Some of Queanbeyan’s most senior frontline staff within the National Parks and Wildlife Service will lose their jobs under proposed cuts to the service.
The Public Service Association held a rally on Thursday to protest the cuts and highlight the impacts they believe the loss of these jobs will bring.
It is understood three ecologists and a pest management officer will be cut from the NPWS Queanbeyan office. An area manager who is responsible for the broader region, including Queanbeyan, will also be lost.
PSA general secretary Stewart Little said these people were often on the frontline of bushfires and other emergencies and were integral to dealing with introduced species and feral animals.
“We’re losing hundreds of years of expertise,” Mr Stewart said.
“These are people that have been deployed to the US, New Zealand and Europe, indeed they’re often regarded as amongst the best in the world.
“The current position of the National Parks and this latest round of job cuts really places it at an all time low.
“I don’t think we’ve had a situation like this since the government tried to bring in recreational hunting within National Parks.”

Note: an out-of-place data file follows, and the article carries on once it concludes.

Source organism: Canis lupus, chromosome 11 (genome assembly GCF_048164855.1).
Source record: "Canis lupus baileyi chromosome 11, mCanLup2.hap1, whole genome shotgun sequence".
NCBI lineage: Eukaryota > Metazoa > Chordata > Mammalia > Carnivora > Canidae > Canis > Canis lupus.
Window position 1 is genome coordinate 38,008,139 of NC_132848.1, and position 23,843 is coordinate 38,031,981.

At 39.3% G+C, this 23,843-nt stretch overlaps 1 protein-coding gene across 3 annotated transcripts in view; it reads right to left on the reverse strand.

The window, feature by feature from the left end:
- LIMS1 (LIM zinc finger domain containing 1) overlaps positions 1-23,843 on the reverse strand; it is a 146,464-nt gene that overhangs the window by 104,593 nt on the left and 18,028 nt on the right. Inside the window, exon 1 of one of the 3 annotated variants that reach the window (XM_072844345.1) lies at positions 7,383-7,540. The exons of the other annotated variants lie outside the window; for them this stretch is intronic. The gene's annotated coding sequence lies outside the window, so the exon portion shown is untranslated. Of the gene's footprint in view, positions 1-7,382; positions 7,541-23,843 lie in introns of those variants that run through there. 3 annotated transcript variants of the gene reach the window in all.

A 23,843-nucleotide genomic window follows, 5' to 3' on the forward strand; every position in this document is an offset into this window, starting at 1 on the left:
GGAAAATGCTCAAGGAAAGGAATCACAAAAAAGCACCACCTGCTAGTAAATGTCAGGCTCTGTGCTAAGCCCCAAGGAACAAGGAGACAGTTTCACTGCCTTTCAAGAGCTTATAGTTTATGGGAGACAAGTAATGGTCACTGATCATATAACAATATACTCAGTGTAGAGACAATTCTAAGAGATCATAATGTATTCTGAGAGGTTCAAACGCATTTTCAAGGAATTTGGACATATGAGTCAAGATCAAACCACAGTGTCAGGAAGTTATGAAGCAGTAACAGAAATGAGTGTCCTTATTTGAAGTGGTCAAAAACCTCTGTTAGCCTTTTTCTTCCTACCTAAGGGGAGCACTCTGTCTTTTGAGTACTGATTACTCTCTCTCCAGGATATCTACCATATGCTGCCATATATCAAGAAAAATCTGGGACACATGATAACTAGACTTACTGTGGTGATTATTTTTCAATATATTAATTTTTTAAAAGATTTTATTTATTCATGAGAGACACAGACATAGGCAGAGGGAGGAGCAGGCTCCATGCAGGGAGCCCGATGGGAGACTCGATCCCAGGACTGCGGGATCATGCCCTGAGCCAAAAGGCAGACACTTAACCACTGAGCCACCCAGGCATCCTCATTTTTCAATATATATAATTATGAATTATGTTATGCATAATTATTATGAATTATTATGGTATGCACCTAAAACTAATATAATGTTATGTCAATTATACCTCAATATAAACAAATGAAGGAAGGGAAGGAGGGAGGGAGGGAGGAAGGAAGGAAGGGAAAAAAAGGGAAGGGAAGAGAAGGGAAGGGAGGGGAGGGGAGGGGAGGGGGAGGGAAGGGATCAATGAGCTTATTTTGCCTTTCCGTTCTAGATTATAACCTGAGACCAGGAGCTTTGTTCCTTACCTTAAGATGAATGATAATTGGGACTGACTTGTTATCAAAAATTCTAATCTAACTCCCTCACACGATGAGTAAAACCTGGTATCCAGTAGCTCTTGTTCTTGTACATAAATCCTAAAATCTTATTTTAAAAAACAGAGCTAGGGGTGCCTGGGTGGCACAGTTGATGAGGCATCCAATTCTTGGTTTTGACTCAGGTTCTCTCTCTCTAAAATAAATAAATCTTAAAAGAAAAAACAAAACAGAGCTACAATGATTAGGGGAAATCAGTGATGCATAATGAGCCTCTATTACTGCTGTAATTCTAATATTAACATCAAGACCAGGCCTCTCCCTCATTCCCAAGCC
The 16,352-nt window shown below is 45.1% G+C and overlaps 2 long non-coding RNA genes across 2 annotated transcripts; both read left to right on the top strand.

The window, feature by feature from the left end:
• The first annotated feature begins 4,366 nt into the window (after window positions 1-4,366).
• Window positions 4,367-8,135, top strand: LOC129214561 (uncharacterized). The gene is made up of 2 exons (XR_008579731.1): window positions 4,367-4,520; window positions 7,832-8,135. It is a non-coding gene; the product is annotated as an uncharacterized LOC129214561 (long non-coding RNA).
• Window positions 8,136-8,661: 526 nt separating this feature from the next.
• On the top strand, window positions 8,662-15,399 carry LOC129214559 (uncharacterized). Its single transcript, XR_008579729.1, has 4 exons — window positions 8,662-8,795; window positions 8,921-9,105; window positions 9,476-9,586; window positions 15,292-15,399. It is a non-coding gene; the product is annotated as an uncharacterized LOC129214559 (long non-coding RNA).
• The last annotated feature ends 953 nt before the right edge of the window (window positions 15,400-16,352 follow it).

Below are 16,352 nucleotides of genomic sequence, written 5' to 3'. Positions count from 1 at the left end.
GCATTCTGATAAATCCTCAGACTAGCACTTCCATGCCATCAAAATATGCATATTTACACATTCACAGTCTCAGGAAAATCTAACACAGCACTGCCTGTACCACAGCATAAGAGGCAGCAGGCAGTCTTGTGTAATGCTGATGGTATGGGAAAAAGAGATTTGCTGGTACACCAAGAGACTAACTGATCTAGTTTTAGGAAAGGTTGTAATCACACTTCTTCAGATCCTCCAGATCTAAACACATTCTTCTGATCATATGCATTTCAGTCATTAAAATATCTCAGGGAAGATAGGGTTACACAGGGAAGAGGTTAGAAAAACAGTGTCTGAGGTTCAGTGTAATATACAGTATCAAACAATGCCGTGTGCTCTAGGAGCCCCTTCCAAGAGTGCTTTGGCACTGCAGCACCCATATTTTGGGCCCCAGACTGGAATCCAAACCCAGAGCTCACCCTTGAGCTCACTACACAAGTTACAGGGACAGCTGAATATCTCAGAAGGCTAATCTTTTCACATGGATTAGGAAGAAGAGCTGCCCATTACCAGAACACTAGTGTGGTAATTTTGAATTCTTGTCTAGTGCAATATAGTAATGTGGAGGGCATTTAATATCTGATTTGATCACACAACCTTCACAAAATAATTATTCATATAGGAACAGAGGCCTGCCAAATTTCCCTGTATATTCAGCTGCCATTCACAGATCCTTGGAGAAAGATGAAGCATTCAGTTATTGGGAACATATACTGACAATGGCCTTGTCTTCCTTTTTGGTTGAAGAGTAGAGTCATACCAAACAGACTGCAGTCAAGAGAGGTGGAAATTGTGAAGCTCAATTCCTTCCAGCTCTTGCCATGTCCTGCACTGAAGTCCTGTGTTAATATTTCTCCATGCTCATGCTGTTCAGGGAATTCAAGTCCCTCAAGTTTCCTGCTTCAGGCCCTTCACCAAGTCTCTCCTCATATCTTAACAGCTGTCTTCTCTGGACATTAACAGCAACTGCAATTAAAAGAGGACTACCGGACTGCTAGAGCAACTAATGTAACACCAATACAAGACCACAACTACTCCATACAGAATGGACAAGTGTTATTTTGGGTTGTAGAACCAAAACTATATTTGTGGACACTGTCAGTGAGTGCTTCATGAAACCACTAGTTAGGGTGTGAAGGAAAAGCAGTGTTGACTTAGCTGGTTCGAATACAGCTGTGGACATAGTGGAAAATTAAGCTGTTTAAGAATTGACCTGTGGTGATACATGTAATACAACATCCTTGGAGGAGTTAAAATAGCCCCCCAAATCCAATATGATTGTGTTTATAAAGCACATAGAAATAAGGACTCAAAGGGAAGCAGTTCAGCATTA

Mr Little said the union group estimated more than 100 job losses across the state including 28 senior rangers. The NPWS will be shrunk from 50 areas to 37.
Labor candidate for Monaro Bryce Wilson attended the rally and was highly critical of the job cuts, which he said would have serious flow on effects.
“This isn’t just five jobs lost,” Mr Wilson said.
“This affects families in our community.
“This affects farmers who will have livestock and crops threatened by feral animals or weeds.
“That’s where you’ll see the real impact of the government’s decision to cut these jobs.”
Member for Monaro John Barilaro said the restructuring of the NPWS would actually see jobs created.
“This restructure is great news for the Monaro and will see resources allocated where we need them most,” he said.
“This will mean less back of office jobs and will create 38 new front line jobs within our region.”
A spokeswoman for the Office of Environment and Heritage confirmed the restructure would see a decrease in senior staff.
“As part of the transition from 50 to 37 areas, the number of managers in the field will be reduced,” the spokeswoman said.
“However, the number of ongoing operational and customer service employees will increase.”
The spokeswoman added the NPWS would remain committed to services such as firefighting and pest management. She said there were no plans to cut any of the 1100 trained firefighters or any plans to alter pest management control.
Mr Stewart said he hoped the people of NSW realised the impacts of the cuts and committed to ensuring such cuts would not be forgotten at the 2019 election.
“Imagine if they cut the budget to the police, or any other frontline agency,” he said.
“People would be correctly outraged.
“They cut the NPWS because they think the community will let them get away with it.
“We will certainly be reminding communities that local members did not stand up for these jobs [at the election].”